Alternatively cut the remaining rim radially with a hack saw type saw, then either pry with a screwdriver at the threads to break the rim inward or pull inward by gripping with pliers.

When installing PVC or ABS threaded caps, I sometime use silicone grease on the threads. Petroleum grease on plastic is not a good idea because it damages some plastics.

If you end up damaging the female threads, you could use a cap which seals by friction with a rubber seal. Some replacement cleanout caps expand with a lever or twist. These are OK for sealing the cleanout because liquid does not stand there.

What you do not want to do is fracture the female end fitting. If that happens, you will have a much more expensive and time consuming repair.

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  • The saw is a great idea. Least likely to break the fitting and the cap is already broken. Don't even have to slice the paint (and maybe cut yourself), it will break apart when the sawn cap becomes flimsy enough.
    – jay613
    Commented Feb 12 at 23:10
  • Seems like great advice. I tried ripping out the cap using a plier to start it and then using a small screwdriver to try to crack down the length of the cap's threads so I could peel the rest out - sadly it is stuck on there good. I've managed to remove perhaps 60% of the cap threads but they are cleary glued or bonded somehow. It seems I will have to remove the female end of the joint and glue a new female end on.
    – Ram
    Commented Feb 21 at 17:40
  • Don't think you have to remove the female fitting. Worry away or grind away the remians of the cap and male threads, then get a cleanout plug that slips in and expands to seal. This will be either a 3" or a 4", I think. What is the diameter of the threaded opening? This is not a joint that actually requires a threaded plug. homedepot.com/p/… Commented Feb 21 at 19:48
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In all probability, the threads are in the ribbed section. (Not below the ribbed section where you’re chiseling.)

Get a long wrench on the square part and turn counter clockwise.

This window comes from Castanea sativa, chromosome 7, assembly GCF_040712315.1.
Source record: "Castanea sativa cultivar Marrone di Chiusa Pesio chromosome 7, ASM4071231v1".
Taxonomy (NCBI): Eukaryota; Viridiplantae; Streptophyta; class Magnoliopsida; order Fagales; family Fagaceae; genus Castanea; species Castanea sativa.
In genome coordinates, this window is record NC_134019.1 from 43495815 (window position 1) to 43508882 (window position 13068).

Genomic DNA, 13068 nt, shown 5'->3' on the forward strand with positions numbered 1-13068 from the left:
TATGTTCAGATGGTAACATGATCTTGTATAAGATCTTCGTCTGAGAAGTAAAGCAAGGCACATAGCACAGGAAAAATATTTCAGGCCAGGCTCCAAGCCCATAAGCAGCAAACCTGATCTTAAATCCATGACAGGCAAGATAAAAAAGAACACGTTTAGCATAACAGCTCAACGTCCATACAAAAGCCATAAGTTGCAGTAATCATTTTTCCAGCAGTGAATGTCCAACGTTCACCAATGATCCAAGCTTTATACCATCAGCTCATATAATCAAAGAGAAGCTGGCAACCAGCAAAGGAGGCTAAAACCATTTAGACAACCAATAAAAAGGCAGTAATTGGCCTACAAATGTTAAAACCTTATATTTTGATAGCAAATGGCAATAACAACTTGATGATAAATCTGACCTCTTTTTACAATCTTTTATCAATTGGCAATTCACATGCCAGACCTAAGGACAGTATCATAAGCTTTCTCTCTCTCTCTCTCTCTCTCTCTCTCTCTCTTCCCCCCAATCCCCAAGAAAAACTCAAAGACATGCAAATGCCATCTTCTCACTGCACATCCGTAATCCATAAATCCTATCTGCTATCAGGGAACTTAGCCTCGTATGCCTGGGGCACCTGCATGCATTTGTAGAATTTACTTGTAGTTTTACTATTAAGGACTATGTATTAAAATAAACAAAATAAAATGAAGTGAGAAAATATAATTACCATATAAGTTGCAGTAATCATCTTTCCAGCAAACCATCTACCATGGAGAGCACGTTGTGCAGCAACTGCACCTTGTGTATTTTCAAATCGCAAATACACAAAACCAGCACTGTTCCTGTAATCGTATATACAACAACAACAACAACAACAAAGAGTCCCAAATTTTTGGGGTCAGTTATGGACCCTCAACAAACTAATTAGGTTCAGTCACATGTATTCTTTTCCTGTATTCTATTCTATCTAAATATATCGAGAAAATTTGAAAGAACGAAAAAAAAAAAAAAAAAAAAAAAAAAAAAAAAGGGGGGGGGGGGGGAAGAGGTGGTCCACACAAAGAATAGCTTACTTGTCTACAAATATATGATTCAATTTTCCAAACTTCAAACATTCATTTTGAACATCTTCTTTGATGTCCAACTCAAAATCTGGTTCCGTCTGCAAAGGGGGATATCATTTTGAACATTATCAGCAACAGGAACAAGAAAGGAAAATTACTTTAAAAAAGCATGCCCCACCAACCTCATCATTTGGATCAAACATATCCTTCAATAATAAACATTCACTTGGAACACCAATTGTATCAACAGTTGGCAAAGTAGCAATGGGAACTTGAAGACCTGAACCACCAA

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    OP should go get a new cleanout cap and see that they have male threads and fit inside the part he is apparently chiseling! He should scrape the paint away from the joint of the cap and see if he can turn the cap. This is probably a "3 inch" cap even if the diameter is a little over 3", but might be "4 inch". OP might have to counterhold the ribbed part with large channellocks or a strap wrench, but it might come loose without that especially if he removes the white paint from the edge. Commented Feb 11 at 23:09
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    I'm chiseling the adjacent stucco, to see if what looks like a seam goes all the way around. I'm not touching the plumbing afaict.
    – Ram
    Commented Feb 11 at 23:23
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    Seriously, you’re doing it wrong. The ribbed part is glued onto the pipe. The plug with the square lug is threaded into the ribbed part. Commented Feb 11 at 23:25
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    Hitting it with a hammer could break it. If this is pllasstic it could be fragile. Better to lightly cut the paint at the seam with a utility knife or scrape it away with a sharp chisel. Commented Feb 11 at 23:35
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    This question contains pictures of a similar but broken plastic cap screwed into a vertical pipe. The cap and pipe in the pictures are not obscured with paint. Commented Feb 12 at 0:06